Same as Survey–insures that the legal description on the title policy is the same as on a specific, certified survey. The title company will require an ALTA survey before it will issue this endorsement.
Encroachments–Boundaries and Easements--covers losses due to encroachments of buildings onto neighboring properties. It also covers encroachments by neighboring properties onto the buyer’s property.
When in doubt, buyers should take their cue from their mortgage lender. If the mortgage lender requires an endorsement, buyers should obtain any equivalent owner’s endorsement. Mortgage lenders may sometimes go overboard, but the cost of owner’s coverage usually is minimal when a mortgagee’s policy is purchased. Plus, it doesn’t make sense for the buyer to insure the lender with better cover than it obtains for itself.
Working with the Seller and Title Company
Unlike a parent renting an instrument for a young music student, real estate buyers need not decide about title insurance options by themselves. Buyers’ real estate attorneys can help with the process. Title insurance underwriters also can be a resource in explaining endorsements.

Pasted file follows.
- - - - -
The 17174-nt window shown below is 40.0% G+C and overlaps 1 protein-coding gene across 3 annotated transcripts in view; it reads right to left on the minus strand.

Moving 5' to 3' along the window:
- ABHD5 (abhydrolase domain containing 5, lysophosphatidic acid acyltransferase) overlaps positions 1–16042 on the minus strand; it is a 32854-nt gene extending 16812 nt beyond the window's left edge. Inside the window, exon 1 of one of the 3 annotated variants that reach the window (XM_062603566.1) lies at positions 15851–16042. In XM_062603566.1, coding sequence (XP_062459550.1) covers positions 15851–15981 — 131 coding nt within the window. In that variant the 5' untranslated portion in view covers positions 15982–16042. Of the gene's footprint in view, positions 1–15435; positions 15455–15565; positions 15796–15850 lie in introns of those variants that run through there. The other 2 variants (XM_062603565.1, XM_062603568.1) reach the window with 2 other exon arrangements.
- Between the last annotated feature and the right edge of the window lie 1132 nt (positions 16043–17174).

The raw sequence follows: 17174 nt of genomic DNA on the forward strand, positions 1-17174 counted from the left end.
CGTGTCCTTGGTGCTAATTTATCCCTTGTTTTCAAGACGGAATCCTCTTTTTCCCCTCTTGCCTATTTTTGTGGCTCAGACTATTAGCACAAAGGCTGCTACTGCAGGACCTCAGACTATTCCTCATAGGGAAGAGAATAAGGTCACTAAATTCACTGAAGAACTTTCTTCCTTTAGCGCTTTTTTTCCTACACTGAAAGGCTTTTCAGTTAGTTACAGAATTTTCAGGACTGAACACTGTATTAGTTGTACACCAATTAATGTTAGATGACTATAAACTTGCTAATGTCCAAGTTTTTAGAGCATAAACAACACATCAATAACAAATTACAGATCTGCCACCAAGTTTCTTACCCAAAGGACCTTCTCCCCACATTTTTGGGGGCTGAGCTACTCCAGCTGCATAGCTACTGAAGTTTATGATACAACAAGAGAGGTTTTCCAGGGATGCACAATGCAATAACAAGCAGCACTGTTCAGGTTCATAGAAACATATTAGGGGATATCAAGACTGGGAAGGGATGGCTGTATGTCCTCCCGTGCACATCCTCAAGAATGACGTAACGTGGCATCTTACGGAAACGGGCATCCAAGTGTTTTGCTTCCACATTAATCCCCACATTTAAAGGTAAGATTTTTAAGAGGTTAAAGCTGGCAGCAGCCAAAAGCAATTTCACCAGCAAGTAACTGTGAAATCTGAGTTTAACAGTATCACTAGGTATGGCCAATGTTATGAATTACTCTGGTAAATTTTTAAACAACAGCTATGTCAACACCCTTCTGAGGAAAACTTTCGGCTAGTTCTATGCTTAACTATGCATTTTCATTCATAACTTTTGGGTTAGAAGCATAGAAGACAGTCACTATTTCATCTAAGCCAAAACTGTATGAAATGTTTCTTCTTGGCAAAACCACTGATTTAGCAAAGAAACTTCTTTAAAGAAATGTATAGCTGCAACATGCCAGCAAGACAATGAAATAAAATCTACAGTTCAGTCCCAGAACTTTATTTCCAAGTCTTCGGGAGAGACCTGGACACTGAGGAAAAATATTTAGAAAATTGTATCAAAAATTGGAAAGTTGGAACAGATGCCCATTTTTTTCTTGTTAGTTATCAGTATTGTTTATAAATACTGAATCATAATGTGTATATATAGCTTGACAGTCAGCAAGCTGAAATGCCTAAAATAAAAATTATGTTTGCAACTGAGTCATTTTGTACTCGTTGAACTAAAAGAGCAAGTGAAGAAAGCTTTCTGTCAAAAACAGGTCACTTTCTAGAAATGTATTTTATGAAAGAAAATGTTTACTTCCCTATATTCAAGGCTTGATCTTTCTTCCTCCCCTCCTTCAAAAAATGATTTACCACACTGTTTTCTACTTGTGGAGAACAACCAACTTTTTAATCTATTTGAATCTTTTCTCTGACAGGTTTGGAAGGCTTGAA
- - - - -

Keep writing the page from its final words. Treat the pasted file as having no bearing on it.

As a first step, Buyers’ attorneys usually include a process for buyer to make title objections in the real estate purchase contract as a starting point. But an attorney isn’t able to adequately review title without both a title commitment and a current survey that shows the special exceptions and building and easement locations. The buyer’s attorney also needs to review the documents listed in the special exceptions.
After reviewing the title commitment, survey, and supporting documents, the buyer’s attorney then will work with the seller’s attorney and the title company to get as many special exceptions removed as possible. The buyer’s attorney also can help the buyer to obtain a survey, zoning report or letter, and other documents necessary to obtain title endorsements.
After dealing with the confusing options for violin rental and see the total “real” cost of renting a cheap violin, I decided it was less expensive in the long run to buy a fractional size violin. However, real estate buyers shouldn’t forego title insurance just because the options are confusing. Instead, they should work with their attorney and the title insurance company to purchase the title insurance that best meets their needs.
This series draws from Elizabeth Whitman’s background in and passion for classical music to illustrate creative solutions for legal challenges experienced by businesses and real estate investors.